So it means something when I say that Brown is unjustly called the first American novelist of note. One of the first things one learns about Charlotte Temple is that it was the first American bestseller, and among the next things one learns is that more than two hundred editions of the novel were printed between its first appearance in 1791 and its virtual disappearance from study in the early twentieth century. It sold far more copies than Wieland or Edgar Huntly, inspired far greater devotion, and was much more of a cultural touchstone. It seems obvious that Rowson is both the mother of American literature and our true first novelist of note.

But its cultural impact wouldn’t matter if it were a mere eighteenth-century version of Twilight, a weepy melodrama for young women that had nothing to say to the larger world. (God help my academic descendents who will have to fight against Stephanie Meyer’s inclusion in the Canon.) No, Charlotte is incredibly rich for its genre (sentimental romance) and length (just over one hundred pages in my edition); its message is complex and not easily stated, and its actors move beyond the stock characters who generally populate such novels.

Rowson sets Charlotte Temple up as a moralistic tale of a fallen woman, taking breaks throughout the narrative to reassure readers (constantly assumed to be either impressionable young women or their censoring matrons) that the moral is forthcoming. But it never really does—Charlotte falls, but she does so even after doing her very best to live uprightly, and unlike many other novels of this type, her seducer genuinely loves her and provides for her even after external circumstances move him to leave her.

You can find the criticism in your local university’s database that will tease out the implications of the plot-moral dualism in Charlotte Temple to much more effect than I am willing or able to in this space. I bring it up only to note that it’s far more complicated and intellectually engaging than the canonical novels of Charles Brockden Brown—who set out to raise moral questions, best I can tell.

As good as Charlotte Temple is, however, it pales in comparison to Sedgwick’s Hope Leslie, first published several decades later as Early Times in Massachusetts. When Sedgwick is discussed at all—apparently a relatively and tragically rare occasion—it is as either a domestic novelist amongst domestic novelists, i.e., an American Jane Austen; or else it is as a female counterpart to James Fenimore Cooper’s frontier romances.

I must take this opportunity to express my absolute loathing of James Fenimore Cooper. I don’t hate him as much as Mark Twain famously did, but I’ve read both The Last of the Mohicans and The Pioneers, and if the former is bearable for the interest of its implications about race, the latter is among the most boring books I’ve ever read. Cooper has a lot of characters in these novels—characters who never, with a very few exceptions, rise above their status as characters to become human beings (especially not Natty Bumppo). The plots are interesting enough in places, but Cooper can’t write a battle scene to save his life. These are, simply put, bad books.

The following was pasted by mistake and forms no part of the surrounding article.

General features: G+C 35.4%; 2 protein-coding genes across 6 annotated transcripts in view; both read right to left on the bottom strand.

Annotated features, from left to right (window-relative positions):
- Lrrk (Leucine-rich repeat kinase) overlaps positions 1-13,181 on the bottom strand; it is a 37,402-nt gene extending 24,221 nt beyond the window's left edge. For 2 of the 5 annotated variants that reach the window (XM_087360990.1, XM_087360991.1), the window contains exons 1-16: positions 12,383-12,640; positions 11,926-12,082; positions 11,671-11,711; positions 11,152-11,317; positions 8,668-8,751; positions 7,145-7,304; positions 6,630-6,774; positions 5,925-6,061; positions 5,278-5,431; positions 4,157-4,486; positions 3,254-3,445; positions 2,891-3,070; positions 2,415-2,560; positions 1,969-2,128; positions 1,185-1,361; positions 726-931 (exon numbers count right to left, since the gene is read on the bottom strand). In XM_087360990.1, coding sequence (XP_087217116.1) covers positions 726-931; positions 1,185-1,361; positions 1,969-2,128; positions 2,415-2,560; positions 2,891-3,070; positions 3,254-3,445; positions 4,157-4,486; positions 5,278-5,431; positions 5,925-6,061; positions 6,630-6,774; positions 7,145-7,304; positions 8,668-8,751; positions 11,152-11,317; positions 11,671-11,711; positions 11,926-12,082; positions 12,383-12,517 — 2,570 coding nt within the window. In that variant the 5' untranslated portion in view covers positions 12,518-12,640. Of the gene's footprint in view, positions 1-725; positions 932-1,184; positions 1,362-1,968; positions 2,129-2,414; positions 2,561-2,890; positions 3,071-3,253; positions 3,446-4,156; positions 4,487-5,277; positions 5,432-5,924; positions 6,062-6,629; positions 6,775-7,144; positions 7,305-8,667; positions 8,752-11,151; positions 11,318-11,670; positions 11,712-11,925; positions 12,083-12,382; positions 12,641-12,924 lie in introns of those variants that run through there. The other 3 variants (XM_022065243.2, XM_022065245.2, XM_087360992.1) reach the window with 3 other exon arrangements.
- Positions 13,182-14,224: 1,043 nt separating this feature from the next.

Not so with Hope Leslie, which covers the Pequod uprisings of the seventeenth century with far more grace than that with which Cooper handles the French and Indian War in The Last of the Mohicans. The characters ring true—the titular protagonist has more depth in the course of her three hundred pages than Cooper grants to Bumppo in more than a thousand, and her ideas (which, big surprise, is what I really read for) are far richer and more complex than anything Cooper can come up with.

Critics read the novel particularly for Sedgwick’s remarkably progressive views on race and gender. Her most likeable character is Magawisca, an Indian woman who does her very best to function as an emissary between Pequod and white society and ends up torn to pieces for her efforts. (She doesn’t die, but in one particularly gory scene, she has her arm chopped off by a tomahawk while trying to re-enact Pocahontas’ defense of John Smith.) She is tragic but never melodramatic, never approaching the “tragic mulatto” portrayal of race that would prove so popular later in the century. Magawisca is the route by which Sedgwick can express her views on racial reconciliation and female empowerment, but the incredible thing, to say it again, is that her use as a symbol does not detract from the verisimilitude of her portrayal. She is one of the most memorable characters in American literature.

I am ready, in fact, to name Hope Leslie the single greatest American novel before The Scarlet Letter, and to pronounce ex cathedra that no American literature class should ever teach The Last of the Mohicans without teaching it alongside Sedgwick’s far superior novel—unless, of course, the class is called “Novels Called Classics That Aren’t That Good.” It is leaps and bounds above Brown, Cooper, Poe, and all but the best sketches of Washington Irving; it stands with the best of our literature from any era.

I have joked before that I don’t read women authors. Susanna Rowson and Catharine Maria Sedgwick are going a long way in convincing me to change that habit.

Thursday, December 3, 2009

More on Science Fiction

As Nathan Gilmour says, I “really have a way of drawing the ire of scientists.” After this week’s podcast on Fantasy literature and Science Fiction, we received a very long and well-reasoned dissenting opinion from Beth Crompton, who’s probably our most faithful listener who is not married to one of the hosts. She has two problems with the episode, and since both of them seem to have been sparked by things I said, I’ll be responding to them here in this post.

Her first problem is that our discussion of science fiction is “too general,” a fact that I admitted to during the podcast itself and will reiterate here: I’ve not read a lot of science fiction, especially the hard genre stuff, and so what I know about the genre is going to be based heavily on the literature that has been picked up by the Academy as transcending its genre.